“Contrary to the claims of many authors and commentators,” this observes, “it is probable that the impact of Brexit on trade would be relatively small. Moreover, it is certainly possible that leaving the EU would leave the external sector better off in the long run, if Britain could use its new found freedom to negotiate its own trading arrangements to good effect.”
This is by no means an isolated view, and the continued ambivalence of so many pockets of UK industry will alarm Cameron, who has staked his political future (recklessly, some believe) on an endorsement of EU membership by the British public in June’s referendum.
It will also alarm City-based economists, the majority of whom regard Brexit as a recipe for short-term economic disaster and longer-term uncertainty, with negative implications for the UK’s sovereign rating. Standard & Poor’s (S&P) sounded this particular warning long before the June referendum was officially announced.
Assigning a Brexit-induced negative outlook to the UK’s rating last summer, S&P cautioned that a departure from the EU would raise “questions about the financing of the economy’s large twin deficits and high short-term external debt”.
Fitch has issued a similar warning, saying that a vote to leave would put pressure on the UK’s AA+/stable sovereign rating “due to near-term policy uncertainty and risks for medium-term growth and investment”.
Big risk, little reward?
More recently, unease about the possible ramifications of a Leave vote has led a growing number of economists to express concerns about the impact of a Brexit, and about the unappealing options that will confront Britain if it drops out of the EU.
“Big risk, little reward”, is how BlackRock summarises a British departure from the EU. Its analysis describes the likely options for Britain in a post-Brexit world as ranging from being a non-starter (in the case of a Norwegian-style deal), to unacceptable (à la Switzerland), unattractive (Turkish trade), and difficult (a UK tailored deal).
HSBC’s analysis of the probable impact of the UK rejecting EU membership is bleaker still. “Following a vote to leave, we think uncertainty could grip the UK economy, triggering a potential slowdown in growth and a collapse in sterling,” says HSBC in its 48-page assessment, entitled Brexit Strategies.
Specifically, HSBC warns that in the event of Brexit, its central case is that sterling could fall by 15%-20% against the dollar, pushing it down towards levels last seen in the 1980s. With sterling also moving towards parity with the euro, inflation could rise by as much as 5pp, while growth could be 1pp-1.5pp lower. This would roughly halve HSBC’s current 2017 growth forecast of 2.3% as real incomes are eroded leaving households with less to spend.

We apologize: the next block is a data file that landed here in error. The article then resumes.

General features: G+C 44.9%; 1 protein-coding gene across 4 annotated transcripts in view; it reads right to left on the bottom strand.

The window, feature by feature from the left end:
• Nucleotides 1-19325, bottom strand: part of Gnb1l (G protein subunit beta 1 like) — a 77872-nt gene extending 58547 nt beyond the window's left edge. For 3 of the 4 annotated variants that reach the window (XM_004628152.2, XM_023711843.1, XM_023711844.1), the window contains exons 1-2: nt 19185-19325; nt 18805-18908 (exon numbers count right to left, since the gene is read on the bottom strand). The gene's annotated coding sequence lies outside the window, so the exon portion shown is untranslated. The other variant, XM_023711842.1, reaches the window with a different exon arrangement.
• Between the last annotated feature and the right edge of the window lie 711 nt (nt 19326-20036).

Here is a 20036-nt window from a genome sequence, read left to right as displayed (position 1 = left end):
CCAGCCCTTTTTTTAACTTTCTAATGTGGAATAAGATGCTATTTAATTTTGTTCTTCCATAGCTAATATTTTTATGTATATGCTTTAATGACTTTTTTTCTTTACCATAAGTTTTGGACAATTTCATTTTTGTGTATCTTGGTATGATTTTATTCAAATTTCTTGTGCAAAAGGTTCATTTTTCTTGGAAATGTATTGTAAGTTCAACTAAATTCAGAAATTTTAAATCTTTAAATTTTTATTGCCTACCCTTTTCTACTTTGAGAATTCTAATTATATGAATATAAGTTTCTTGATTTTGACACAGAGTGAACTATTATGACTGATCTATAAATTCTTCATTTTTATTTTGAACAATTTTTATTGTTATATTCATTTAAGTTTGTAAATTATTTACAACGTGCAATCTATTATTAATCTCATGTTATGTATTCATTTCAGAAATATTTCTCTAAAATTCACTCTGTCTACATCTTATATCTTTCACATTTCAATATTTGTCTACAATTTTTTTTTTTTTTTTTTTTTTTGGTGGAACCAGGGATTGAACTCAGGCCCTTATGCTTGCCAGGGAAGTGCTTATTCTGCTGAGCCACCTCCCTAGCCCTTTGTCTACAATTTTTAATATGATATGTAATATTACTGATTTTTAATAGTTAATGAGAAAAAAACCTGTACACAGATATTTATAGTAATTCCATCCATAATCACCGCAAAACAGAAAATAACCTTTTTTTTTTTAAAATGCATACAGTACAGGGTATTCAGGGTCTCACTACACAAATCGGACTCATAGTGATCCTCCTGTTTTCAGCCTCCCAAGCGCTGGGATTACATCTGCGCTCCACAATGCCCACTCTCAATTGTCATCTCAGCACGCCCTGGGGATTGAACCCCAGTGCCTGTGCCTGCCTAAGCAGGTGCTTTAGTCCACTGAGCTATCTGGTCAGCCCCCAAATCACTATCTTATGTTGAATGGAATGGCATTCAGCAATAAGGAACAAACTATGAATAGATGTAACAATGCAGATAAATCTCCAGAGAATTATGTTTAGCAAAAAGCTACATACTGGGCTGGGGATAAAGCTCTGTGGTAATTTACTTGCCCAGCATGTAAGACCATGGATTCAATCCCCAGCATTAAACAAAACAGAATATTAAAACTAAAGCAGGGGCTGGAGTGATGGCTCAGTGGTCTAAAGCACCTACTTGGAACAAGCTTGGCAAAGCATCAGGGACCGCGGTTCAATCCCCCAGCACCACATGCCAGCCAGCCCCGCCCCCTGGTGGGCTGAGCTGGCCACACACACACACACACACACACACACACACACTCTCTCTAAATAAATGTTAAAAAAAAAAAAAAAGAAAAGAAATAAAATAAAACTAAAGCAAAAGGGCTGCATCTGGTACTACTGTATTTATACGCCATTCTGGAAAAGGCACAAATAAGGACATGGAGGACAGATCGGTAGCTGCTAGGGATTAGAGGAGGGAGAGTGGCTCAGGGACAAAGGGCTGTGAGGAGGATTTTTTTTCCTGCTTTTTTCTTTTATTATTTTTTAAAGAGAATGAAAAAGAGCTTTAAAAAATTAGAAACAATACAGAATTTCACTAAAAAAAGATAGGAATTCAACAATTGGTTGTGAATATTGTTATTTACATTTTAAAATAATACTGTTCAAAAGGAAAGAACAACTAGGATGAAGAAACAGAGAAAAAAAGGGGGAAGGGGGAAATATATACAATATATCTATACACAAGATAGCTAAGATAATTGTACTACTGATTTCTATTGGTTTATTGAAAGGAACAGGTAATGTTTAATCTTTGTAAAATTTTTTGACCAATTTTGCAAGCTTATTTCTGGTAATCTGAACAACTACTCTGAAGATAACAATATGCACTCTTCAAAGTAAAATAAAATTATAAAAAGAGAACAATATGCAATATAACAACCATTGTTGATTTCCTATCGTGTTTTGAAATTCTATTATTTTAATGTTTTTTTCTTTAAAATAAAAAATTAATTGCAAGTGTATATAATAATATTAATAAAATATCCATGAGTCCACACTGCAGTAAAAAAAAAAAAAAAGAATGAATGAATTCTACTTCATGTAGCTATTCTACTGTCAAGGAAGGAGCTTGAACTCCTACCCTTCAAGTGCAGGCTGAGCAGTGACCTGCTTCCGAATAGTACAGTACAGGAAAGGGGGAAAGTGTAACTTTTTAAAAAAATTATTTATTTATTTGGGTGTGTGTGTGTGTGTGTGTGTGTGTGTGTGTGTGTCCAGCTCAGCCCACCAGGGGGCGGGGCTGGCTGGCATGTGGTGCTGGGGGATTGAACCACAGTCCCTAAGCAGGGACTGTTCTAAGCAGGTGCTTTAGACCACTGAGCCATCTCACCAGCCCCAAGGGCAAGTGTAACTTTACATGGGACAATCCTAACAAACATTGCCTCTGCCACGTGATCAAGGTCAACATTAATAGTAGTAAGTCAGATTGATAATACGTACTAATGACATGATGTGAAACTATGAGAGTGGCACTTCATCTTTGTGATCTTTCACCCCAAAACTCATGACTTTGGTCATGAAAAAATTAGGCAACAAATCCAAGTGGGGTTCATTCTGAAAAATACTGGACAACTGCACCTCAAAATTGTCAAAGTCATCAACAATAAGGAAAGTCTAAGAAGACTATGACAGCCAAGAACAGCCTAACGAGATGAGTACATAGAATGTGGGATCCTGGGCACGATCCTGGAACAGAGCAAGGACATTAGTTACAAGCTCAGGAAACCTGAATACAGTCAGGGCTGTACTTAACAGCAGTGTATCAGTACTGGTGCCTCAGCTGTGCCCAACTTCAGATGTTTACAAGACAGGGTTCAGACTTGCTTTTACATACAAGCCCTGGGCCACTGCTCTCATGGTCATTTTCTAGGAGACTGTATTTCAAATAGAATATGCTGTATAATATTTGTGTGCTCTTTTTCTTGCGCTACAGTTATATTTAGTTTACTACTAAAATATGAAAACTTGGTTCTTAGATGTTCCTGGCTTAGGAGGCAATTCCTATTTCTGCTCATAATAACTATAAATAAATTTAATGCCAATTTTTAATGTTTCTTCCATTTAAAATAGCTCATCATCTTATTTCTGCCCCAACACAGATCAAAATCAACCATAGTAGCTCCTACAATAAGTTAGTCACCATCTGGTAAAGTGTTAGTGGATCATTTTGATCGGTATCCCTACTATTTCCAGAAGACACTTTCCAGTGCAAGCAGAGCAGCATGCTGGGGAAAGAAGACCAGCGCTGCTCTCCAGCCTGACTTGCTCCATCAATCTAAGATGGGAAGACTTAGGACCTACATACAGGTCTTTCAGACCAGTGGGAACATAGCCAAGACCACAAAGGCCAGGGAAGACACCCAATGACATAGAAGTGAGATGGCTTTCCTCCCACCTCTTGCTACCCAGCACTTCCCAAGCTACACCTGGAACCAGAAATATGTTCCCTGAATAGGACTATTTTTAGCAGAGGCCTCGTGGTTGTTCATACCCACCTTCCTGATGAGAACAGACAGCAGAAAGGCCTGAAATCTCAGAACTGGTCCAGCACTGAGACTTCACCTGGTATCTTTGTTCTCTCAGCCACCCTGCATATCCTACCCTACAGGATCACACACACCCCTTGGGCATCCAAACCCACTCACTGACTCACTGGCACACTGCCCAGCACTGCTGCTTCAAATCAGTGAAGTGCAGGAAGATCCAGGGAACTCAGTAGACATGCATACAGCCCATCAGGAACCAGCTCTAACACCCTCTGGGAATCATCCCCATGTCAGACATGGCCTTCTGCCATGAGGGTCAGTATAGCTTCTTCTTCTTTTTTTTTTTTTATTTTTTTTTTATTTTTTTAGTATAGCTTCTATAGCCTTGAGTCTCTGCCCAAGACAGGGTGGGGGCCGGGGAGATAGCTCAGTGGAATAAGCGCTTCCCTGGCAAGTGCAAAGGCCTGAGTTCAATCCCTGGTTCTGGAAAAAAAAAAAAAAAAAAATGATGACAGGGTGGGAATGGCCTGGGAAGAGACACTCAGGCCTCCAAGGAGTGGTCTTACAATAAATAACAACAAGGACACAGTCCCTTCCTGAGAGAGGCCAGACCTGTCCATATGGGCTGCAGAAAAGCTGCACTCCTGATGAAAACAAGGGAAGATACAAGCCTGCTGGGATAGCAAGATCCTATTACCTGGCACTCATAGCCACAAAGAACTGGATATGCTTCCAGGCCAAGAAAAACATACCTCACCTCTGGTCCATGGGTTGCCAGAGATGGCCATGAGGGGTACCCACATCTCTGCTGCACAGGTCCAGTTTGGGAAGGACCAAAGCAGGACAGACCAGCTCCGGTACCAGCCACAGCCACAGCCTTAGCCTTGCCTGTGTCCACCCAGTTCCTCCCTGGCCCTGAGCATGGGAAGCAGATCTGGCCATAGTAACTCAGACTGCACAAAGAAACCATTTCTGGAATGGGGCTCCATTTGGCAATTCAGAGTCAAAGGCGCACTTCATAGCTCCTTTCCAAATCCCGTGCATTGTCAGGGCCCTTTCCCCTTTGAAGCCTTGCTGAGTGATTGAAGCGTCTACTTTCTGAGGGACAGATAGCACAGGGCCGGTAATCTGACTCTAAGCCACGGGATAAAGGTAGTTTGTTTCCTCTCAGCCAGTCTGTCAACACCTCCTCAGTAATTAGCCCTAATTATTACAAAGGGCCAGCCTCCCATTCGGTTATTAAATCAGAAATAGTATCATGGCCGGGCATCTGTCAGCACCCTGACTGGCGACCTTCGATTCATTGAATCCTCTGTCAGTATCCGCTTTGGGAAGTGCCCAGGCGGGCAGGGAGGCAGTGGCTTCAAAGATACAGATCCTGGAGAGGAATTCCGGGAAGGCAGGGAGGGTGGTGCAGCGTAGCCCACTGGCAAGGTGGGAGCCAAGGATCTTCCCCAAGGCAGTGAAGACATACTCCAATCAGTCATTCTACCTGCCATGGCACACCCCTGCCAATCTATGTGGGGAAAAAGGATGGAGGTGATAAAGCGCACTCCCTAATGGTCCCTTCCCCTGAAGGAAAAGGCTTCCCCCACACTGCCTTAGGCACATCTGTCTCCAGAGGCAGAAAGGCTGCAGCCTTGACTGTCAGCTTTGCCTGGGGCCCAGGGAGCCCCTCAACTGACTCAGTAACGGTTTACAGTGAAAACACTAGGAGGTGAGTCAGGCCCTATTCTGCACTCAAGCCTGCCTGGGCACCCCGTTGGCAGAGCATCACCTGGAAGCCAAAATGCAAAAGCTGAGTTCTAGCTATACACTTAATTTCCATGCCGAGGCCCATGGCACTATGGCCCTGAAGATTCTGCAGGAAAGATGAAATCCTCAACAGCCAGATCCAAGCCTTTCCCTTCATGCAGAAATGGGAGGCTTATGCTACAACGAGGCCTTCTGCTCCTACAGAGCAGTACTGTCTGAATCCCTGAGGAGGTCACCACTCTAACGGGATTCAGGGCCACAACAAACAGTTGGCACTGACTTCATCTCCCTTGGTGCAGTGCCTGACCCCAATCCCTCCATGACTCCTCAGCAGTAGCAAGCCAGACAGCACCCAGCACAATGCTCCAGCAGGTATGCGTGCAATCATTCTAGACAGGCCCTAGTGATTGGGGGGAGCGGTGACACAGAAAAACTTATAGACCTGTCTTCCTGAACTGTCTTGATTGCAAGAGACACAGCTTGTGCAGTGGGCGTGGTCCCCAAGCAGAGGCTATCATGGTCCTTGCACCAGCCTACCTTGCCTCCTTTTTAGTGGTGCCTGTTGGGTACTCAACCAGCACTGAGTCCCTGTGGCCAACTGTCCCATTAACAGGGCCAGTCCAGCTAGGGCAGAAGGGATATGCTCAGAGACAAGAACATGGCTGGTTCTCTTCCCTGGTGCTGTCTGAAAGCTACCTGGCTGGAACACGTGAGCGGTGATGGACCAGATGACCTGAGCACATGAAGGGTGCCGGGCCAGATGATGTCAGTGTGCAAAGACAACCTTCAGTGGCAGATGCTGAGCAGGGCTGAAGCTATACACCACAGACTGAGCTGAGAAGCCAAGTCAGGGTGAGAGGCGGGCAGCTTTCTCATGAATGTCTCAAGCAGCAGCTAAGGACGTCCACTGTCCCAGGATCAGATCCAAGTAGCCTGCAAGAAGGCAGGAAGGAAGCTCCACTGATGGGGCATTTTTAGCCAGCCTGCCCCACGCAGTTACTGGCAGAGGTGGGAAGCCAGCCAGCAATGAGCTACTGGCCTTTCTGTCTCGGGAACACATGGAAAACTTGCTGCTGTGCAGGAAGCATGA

It is not just the UK economy that would suffer in the event of a Brexit. A recent Morgan Stanley report warns that “the economic implications for the eurozone could be significant”, adding a Leave vote could trigger a “sharp deterioration” in sentiment in Europe in late 2016.
Lombard Street Research (LSR) has also warned about the impact of a Brexit on the eurozone, saying that it could release the “exit genie”. In other words, attention would shift to the danger of a Spexit, Itexit or Frexit, any of which would probably be ruinous for the single currency.
Just as well, then, that the majority of economists and analysts continue to report that they believe the British public will choose to remain in the EU. So, too, do many of the most influential investors. All respondents to a recent Aviva poll of multi-manager investors, with £2tr under management between them, indicated that they expect the Remain campaign to defeat the Leave supporters in June’s referendum.
A self-fulfilling prophecy?
On the surface, this would appear to be positive news for the economy, although the sharp slide in sterling since the announcement of the referendum in February suggests that there are plenty of market participants who are betting against a Remain vote.
This, of course, may mean that the negative economic impact of Brexit uncertainty becomes a self-fulfilling prophecy before a single vote has been cast in June’s referendum. Already, a number of analysts are warning that the depreciation in the UK currency is generating upside risks to their largely benign inflation forecasts. That may in turn nudge the Bank of England towards tightening monetary policy sooner rather than later, which may in turn have an impact on investment and the housing market.
The pity of the uncertainty and volatility caused either directly or indirectly by the upcoming referendum is that it comes at a time when, after a number of false dawns, the UK economic recovery appeared to be gathering some staying power.